While news headlines proclaim Egypt’s “first free election in 5000 years,” the final hours of the presidential campaign are giving some observers the impression that what is transpiring is more of the same old Egyptian politics.
As reported previously for The New American, the two frontrunners in the Egyptian presidential race are less closely aligned to the Islamist agenda than either the Muslim Brotherhood or their Salafist allies would like. When an elections committee removed several candidates from the race based on prior criminal convictions or other disqualifications, Islamists took to the streets because several of their favored candidates were among those eliminated. (For example, the Muslim Brotherhood’s candidate — Khairat el-Shater — was removed from the ballot because of his Mubarak-era convictions for money laundering and terrorism.) The violence in the streets which followed in the aftermath of the committee removing the candidates raised concerns about whether the elections would actually take place on schedule.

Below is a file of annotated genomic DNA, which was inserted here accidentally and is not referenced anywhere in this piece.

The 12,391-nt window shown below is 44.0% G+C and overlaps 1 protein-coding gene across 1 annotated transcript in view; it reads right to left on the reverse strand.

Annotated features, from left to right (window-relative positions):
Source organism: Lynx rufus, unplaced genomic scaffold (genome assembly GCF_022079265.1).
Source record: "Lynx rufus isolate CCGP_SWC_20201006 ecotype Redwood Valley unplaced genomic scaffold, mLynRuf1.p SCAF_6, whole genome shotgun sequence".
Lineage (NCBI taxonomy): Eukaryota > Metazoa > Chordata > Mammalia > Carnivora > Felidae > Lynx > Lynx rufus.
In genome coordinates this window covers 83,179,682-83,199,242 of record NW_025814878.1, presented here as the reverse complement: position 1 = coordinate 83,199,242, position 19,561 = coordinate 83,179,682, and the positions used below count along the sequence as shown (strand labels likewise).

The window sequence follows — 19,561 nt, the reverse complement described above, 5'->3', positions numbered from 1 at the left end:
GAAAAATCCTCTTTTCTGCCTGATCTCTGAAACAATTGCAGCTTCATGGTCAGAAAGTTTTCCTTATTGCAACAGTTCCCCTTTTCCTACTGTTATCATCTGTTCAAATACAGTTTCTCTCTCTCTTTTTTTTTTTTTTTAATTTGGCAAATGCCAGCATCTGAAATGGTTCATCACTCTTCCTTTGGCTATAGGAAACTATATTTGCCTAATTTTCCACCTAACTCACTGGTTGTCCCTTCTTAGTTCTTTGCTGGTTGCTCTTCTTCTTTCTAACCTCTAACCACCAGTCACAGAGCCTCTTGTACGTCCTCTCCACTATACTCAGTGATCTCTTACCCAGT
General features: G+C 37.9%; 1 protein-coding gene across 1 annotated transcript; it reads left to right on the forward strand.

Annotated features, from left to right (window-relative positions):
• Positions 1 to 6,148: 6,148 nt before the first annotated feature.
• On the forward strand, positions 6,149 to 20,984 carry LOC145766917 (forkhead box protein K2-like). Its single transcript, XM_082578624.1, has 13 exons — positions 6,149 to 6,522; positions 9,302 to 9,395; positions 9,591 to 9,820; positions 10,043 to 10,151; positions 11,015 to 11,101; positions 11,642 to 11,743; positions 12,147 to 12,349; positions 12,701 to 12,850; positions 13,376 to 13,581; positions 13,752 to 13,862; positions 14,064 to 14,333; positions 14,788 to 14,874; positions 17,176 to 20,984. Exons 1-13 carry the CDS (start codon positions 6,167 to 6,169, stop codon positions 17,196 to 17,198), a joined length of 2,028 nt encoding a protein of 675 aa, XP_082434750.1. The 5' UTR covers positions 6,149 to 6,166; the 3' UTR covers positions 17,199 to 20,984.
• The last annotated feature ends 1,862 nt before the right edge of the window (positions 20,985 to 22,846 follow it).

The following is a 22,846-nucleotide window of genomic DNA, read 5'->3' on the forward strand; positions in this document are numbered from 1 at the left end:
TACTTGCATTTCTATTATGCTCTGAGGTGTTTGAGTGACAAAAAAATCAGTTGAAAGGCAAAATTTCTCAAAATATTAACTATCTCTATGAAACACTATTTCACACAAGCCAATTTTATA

Now, with balloting taking place and the election results likely to be released next week, the two frontrunners are men with a background which may fall short of the expectations of many Islamist extremists. According to an article for The Mail (Britain), the two leading candidates were part of the political system under the ousted former leader, Hosni Mubarak, whose government fell during last year’s “Arab Spring,” but their standing has not excluded the Islamists from still having a chance for victory:
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Photo: Former U.S. first lady Rosalynn Carter, left, speaks with a poll worker inside a polling station in the Sayeda Aisha neighborhood of Cairo, Egypt, May 23, 2012.: AP Images